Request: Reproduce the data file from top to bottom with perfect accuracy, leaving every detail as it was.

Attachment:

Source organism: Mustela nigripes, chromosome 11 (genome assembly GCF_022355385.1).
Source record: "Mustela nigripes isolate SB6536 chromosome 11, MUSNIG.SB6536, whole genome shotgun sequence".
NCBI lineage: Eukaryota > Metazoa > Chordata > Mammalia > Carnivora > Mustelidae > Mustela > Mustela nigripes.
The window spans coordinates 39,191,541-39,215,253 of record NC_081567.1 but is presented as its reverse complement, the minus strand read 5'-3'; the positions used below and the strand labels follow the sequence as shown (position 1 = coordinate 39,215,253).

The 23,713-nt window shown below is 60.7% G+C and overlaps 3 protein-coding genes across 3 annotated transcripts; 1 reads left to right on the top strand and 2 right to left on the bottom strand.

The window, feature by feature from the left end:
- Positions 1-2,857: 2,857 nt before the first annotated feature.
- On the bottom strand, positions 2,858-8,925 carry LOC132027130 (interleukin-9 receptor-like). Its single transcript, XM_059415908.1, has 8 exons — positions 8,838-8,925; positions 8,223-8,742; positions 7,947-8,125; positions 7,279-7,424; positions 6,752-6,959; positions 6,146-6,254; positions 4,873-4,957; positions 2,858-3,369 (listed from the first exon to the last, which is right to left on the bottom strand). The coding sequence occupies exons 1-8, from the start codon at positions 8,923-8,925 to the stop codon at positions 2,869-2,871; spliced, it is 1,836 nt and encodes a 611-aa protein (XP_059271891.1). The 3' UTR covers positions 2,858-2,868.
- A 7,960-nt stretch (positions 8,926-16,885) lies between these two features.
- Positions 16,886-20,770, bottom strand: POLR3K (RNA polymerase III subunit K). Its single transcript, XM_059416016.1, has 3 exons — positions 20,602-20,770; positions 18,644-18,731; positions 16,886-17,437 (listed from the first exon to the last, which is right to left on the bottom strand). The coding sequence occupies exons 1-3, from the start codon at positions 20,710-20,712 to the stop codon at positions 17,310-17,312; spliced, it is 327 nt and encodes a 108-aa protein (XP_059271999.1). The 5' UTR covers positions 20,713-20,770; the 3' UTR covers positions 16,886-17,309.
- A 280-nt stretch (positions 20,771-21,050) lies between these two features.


Source organism: Mustela nigripes, chromosome 11 (genome assembly GCF_022355385.1).
Source record: "Mustela nigripes isolate SB6536 chromosome 11, MUSNIG.SB6536, whole genome shotgun sequence".
NCBI lineage: Eukaryota > Metazoa > Chordata > Mammalia > Carnivora > Mustelidae > Mustela > Mustela nigripes.
The window spans coordinates 39,191,541-39,215,253 of record NC_081567.1 but is presented as its reverse complement, the minus strand read 5'-3'; the positions used below and the strand labels follow the sequence as shown (position 1 = coordinate 39,215,253).

The 23,713-nt window shown below is 60.7% G+C and overlaps 3 protein-coding genes across 3 annotated transcripts; 1 reads left to right on the top strand and 2 right to left on the bottom strand.

The window, feature by feature from the left end:
- Positions 1-2,857: 2,857 nt before the first annotated feature.
- On the bottom strand, positions 2,858-8,925 carry LOC132027130 (interleukin-9 receptor-like). Its single transcript, XM_059415908.1, has 8 exons — positions 8,838-8,925; positions 8,223-8,742; positions 7,947-8,125; positions 7,279-7,424; positions 6,752-6,959; positions 6,146-6,254; positions 4,873-4,957; positions 2,858-3,369 (listed from the first exon to the last, which is right to left on the bottom strand). The coding sequence occupies exons 1-8, from the start codon at positions 8,923-8,925 to the stop codon at positions 2,869-2,871; spliced, it is 1,836 nt and encodes a 611-aa protein (XP_059271891.1). The 3' UTR covers positions 2,858-2,868.
- A 7,960-nt stretch (positions 8,926-16,885) lies between these two features.
- Positions 16,886-20,770, bottom strand: POLR3K (RNA polymerase III subunit K). Its single transcript, XM_059416016.1, has 3 exons — positions 20,602-20,770; positions 18,644-18,731; positions 16,886-17,437 (listed from the first exon to the last, which is right to left on the bottom strand). The coding sequence occupies exons 1-3, from the start codon at positions 20,710-20,712 to the stop codon at positions 17,310-17,312; spliced, it is 327 nt and encodes a 108-aa protein (XP_059271999.1). The 5' UTR covers positions 20,713-20,770; the 3' UTR covers positions 16,886-17,309.
- A 280-nt stretch (positions 20,771-21,050) lies between these two features.